It’s not about where you start, it’s about where you finish.

In the case of Shaquille O’Neal, four-time NBA champion and three-time NBA Finals MVP, his beginnings were humble, and so is his present-day attitude.

In our conversation, he shares about how to take your circumstances, no matter how challenging, and create a better future for others.

He also opens up about the best advice he’s ever received and what he’s learned in his multi-faceted career.

Join our conversation:

Darrah Brustein: Your career has spanned countless industries: sports, media, music, business, film, and philanthropy. In a culture where we are often told to ‘stay in your lane’ and that you can ‘be a jack-of-all-trades but a master of none”, what’s your feedback to that?

Shaquille O’Neal: Just because you’re an expert at one thing doesn’t mean you can’t try your hand at something new. It’s all about recognizing your strong suit and applying it to multiple things. I consider myself to be a people person. I like telling jokes and making people laugh.

Brustein: Of everything you’ve achieved, of what you are most proud?

O’Neal: I’m most proud of my bachelor’s degree, MBA and Ph. D. I’m very fortunate to have a mom who understands the value of higher education. Even when I entered the NBA, she would tell me that an education would be the most beneficial tool I could have.

Brustein: What advice would you give to your 18-year-old self?

O’Neal: To spend your money responsibly and save a portion of every paycheck.

Brustein: What is Shaq-a-Claus and why did you start it?

O’Neal: Shaq-a-Claus started back in the winter of 1992 when I got a call from my mom. She was very upset and went on to tell me that she was just getting back from the Boys and Girls Club and not a single kid was getting anything for Christmas. So, I rented two Uhaul trucks, filled them with toys, and delivered them to a thousand kids. The looks on their faces when they got their gifts brought me so much joy. It’s been twenty-six years since I started Shaq-a-Claus and I continue to do it to this day.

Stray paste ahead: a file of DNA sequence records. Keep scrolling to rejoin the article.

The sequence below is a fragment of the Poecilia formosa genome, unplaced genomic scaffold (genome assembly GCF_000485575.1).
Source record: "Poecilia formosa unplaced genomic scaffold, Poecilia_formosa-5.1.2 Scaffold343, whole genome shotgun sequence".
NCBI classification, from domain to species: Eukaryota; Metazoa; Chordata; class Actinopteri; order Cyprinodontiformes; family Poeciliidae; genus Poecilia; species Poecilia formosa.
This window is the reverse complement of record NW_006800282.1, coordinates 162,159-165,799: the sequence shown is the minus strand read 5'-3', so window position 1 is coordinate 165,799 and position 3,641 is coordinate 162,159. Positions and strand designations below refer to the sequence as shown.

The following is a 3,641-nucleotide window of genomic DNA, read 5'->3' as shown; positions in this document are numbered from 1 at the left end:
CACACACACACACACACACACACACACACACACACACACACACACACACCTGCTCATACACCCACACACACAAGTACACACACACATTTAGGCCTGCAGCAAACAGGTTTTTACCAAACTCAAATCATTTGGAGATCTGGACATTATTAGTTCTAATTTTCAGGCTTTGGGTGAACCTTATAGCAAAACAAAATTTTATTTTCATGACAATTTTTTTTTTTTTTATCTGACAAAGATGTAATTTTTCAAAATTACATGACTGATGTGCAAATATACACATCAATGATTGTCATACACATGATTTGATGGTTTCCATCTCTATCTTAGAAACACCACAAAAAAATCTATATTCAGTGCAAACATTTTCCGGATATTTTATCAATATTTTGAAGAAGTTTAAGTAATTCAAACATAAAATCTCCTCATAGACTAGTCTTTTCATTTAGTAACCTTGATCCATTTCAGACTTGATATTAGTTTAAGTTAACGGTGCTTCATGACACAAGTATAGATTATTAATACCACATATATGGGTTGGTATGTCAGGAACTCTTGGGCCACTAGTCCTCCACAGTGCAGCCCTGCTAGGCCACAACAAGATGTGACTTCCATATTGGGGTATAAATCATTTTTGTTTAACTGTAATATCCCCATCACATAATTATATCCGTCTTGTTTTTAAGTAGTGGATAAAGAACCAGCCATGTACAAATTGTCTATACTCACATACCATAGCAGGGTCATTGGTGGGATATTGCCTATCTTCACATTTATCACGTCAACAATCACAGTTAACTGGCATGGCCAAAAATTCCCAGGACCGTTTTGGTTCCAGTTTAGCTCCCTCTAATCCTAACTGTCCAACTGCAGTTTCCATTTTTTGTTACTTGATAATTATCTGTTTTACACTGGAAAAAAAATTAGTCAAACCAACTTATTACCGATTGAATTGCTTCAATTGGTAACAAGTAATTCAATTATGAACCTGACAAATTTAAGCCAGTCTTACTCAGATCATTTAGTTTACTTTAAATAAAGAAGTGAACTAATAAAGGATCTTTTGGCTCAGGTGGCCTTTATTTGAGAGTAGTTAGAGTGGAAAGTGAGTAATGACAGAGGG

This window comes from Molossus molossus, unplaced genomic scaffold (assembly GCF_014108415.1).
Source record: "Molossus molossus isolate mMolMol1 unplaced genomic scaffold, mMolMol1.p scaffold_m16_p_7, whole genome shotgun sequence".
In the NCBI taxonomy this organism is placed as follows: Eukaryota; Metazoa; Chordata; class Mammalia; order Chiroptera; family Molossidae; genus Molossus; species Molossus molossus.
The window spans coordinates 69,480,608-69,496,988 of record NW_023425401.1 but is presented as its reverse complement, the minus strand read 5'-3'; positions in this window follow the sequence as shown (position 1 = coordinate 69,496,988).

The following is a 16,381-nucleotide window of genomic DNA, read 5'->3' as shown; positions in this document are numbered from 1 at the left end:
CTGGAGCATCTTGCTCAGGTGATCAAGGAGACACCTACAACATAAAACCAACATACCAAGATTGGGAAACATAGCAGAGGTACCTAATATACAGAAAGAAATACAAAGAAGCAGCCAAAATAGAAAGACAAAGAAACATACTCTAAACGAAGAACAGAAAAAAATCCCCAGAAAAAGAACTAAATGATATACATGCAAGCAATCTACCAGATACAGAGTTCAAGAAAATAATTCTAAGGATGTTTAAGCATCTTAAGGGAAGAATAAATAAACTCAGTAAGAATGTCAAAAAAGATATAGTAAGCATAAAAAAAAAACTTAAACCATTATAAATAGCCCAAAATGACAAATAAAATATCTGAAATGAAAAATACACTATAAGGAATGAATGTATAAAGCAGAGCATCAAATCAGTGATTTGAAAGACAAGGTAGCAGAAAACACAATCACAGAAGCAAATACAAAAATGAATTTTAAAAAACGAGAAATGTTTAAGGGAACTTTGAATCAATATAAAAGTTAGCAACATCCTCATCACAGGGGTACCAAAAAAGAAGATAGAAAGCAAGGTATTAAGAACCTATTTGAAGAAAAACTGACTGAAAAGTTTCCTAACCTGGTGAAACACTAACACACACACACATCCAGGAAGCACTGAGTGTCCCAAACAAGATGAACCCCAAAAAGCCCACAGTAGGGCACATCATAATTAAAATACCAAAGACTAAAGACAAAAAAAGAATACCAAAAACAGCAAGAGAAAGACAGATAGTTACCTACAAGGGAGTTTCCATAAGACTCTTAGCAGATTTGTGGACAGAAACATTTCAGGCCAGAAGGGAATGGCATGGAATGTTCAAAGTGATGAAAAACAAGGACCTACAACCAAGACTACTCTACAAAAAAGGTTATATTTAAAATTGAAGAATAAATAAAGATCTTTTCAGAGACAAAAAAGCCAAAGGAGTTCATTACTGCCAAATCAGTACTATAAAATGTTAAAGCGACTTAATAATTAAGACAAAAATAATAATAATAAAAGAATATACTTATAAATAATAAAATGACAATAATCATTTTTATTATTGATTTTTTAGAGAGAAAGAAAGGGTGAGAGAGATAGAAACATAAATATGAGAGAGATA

Brustein: Can you tell us a bit more about your childhood and what you learned from those experiences?

O’Neal: When I was growing up, we didn’t have much, but my parents made it a point to try and always give back. One day my dad got some extra cash and took me out to a special lunch. By special I mean fast-food, but going out for lunch was something that we rarely got to do. We each ordered six double doubles. We didn’t eat all twelve and on the way home, we passed a homeless man sitting on the side of the road. My dad stopped, got out of the car and gave him our food and the rest of his cash. I asked him why he did that and answered, ‘He needs it more than we do.” I can’t tell you how much that influenced me.

Brustein: No matter someone’s means, how can they use their resources and experiences to help make a better future for others?

O’Neal: You don’t need money in order to give back to your community. Organizations are always looking for volunteers. Even if you can find time to help only once or twice a month, that can and will make a difference.

Brustein: To make Shaq-a-Claus a reality, you didn’t do it alone, you partnered with companies like Zappos. What can others learn from your experience about the power of collaboration and partnership?

O’Neal: Something I’ve learned is that you can’t make it through life on your own. You have to use your resources and ask for help. With a good support system, you can achieve great things. Last year was the first year I had the honor to partner up with Zappos and I’m really looking forward to seeing what we can do next year.

Brustein: What’s the #1 lesson you took from your time on the court into your career in business?

O’Neal: Surrounding yourself with the best team possible. Every time I start a new business venture, I will go out and try to find the best people who work in that field.

Brustein: What’s the best advice you’ve ever received?

O’Neal: Be kind to everyone. No matter what your circumstances are, you need to be humble. Growing up, I was always told to treat everyone with kindness and respect. It’s the same advice I give my kids.

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This article was originally published on Forbes.

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